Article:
Dune Plant Survival and Supremacy


The dunescape is an unlikely substrate for plant survival. Any form of life that deals with the ocean/land interface must face some of the harshest conditions on the planet. The sand, already containing high amounts of plant toxic salt, has additional salt delivered on a daily basis either through salt laden wind, blowing sea foam or (if the site is exposed enough) regular inundation from powerful ocean surges. Some are strong enough to pull the entire dune complex away with a few huge waves. Dune removal can and does occur at regular intervals depending on the severity of ocean storms.  The entire dune complex is temporary in nature with dune destruction and reformation taking place all along the seaboard on a seasonal basis. This constant substrate movement makes a permanent habitat very difficult to achieve. If a dune remains intact throughout the year, the sand is still in flux, with the surface layer moving constantly in wind gusts.  This routinely takes away inches to feet per event undermining or covering over any attempt at plant colonization. The blowing sand becomes a stinging and desiccating force that cuts through soft plant tissues, punishing new growth.

As if shifting, cutting sand and toxic salt were not enough of a challenge, the sand’s surface temperature reaches burning levels throughout the summer (try walking on the sand without footgear in August) holding little water in times of drought and has poor insulation value in the winter months.. The open nature of the dune exposes the plants to the harshest ocean winds and makes the dune, and the plants on them, the first obstacle the storm winds meet as they blow from the sea.

How anything could survive the obstacles these pioneering plants face is nothing short of amazing but they do survive and grow well enough to form windbreaks and shelter for other plants and animals which depend on them. The first plants to establish take the brunt of the oceans fury but their survival allows that particular type of plant to establish itself in greater numbers than any others. The first plants try and spread through seed dispersal, underground root colonization, or fragmentation into rooting pieces in order to impose their dominance throughout the area. It is nothing short of plant war and it happens through any means available to the plant attempting to colonize. Plants will overcrowd each other to prevent competitive growth, throw a leaf over another plants leaf to steal sun, grow over a competitor’s roots, and chemically poison the soil making it unsuitable for non-species growth. Any competitive advantage one genus, species or even individual plant can take occurs all while dealing with everything that nature is throwing at the community.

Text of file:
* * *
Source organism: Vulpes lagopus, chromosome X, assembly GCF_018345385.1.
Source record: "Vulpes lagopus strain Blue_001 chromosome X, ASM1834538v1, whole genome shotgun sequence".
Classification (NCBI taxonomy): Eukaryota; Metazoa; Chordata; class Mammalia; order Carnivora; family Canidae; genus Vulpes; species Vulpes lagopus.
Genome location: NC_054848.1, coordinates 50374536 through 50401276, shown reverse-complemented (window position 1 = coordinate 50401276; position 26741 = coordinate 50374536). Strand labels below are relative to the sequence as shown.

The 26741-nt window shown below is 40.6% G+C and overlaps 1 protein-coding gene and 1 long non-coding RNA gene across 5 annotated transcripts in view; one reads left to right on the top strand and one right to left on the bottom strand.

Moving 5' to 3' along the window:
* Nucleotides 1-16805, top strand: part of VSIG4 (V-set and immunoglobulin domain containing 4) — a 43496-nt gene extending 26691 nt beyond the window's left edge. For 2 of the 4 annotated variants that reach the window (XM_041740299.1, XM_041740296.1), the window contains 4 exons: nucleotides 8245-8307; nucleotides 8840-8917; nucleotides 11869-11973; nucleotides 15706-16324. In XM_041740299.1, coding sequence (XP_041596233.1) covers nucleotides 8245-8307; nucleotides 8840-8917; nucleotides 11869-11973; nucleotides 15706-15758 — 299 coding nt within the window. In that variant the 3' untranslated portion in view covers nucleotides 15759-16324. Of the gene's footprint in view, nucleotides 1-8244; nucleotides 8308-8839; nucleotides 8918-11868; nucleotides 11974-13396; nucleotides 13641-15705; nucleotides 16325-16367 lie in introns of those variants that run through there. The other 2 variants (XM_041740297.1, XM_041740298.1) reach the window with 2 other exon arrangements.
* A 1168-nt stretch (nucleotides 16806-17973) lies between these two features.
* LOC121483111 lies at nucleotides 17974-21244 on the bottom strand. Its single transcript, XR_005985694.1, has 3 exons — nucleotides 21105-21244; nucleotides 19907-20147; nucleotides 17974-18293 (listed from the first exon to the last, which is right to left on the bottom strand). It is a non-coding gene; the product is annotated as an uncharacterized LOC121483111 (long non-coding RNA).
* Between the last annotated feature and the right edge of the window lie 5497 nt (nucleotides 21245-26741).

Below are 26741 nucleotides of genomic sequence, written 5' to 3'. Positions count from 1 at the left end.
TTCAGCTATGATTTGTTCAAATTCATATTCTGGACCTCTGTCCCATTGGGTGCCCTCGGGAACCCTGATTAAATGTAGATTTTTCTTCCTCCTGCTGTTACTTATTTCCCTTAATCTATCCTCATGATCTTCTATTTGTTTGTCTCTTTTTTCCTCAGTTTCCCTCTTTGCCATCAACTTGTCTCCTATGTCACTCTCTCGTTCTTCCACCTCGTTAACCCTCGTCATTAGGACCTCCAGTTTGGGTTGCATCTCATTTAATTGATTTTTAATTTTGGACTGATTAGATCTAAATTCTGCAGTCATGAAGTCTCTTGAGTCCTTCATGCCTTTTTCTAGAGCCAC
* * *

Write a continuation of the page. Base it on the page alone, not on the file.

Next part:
click photo to enlarge

It is on this battleground that predictable communities can be identified depending on their proximity of exposure to the elements. There are standard axioms for dune designation but for the purposes of this writing I have developed my own simple criteria that allows for habitat designation. The plants growing on this listing are found on Eastern Long Island, New York (East Hampton area).

Surf Line- Where land first meets sea, an active wave area, constantly shifting sand, changes hourly with tides, includes the flat featureless sand before the dune subject to occasional storm coverage, constant salt and wind exposure..


Front of Dune-Above the surf line, no wave action during normal tides, occasional storm coverage, the bottom slope of the dune, maximum salt and wind exposure.


Middle of Dune-Higher or further distance back on the dune than the front, no wave action except in severe tidal surge, extreme salt and wind exposure.


Back of Dune- Above storm surge line, top of dune if somewhat protected or away from ocean, backside of dune, slightly to diminished wind, heavy salt exposure. Can be wood line fringe away from dune or bay.

Dune Plants Homeindex.htmlshapeimage_2_link_0
Dune Plant Survival & Supremacyshapeimage_3_link_0
Perennials & Grasses - Woody PlantsPerennialsGrasses.htmlshapeimage_4_link_0
Carex pensylvanicaCarexpensylvanica.htmlshapeimage_5_link_0
Beach PlumBeachPlum.htmlshapeimage_6_link_0
Comptonia peregrina (Sweet Fern)SweetFern.htmlshapeimage_7_link_0
Hudsonia-Arcostaphylos AssociationHudsonia.htmlshapeimage_8_link_0
Winter SeasonWinterSeason.htmlshapeimage_10_link_0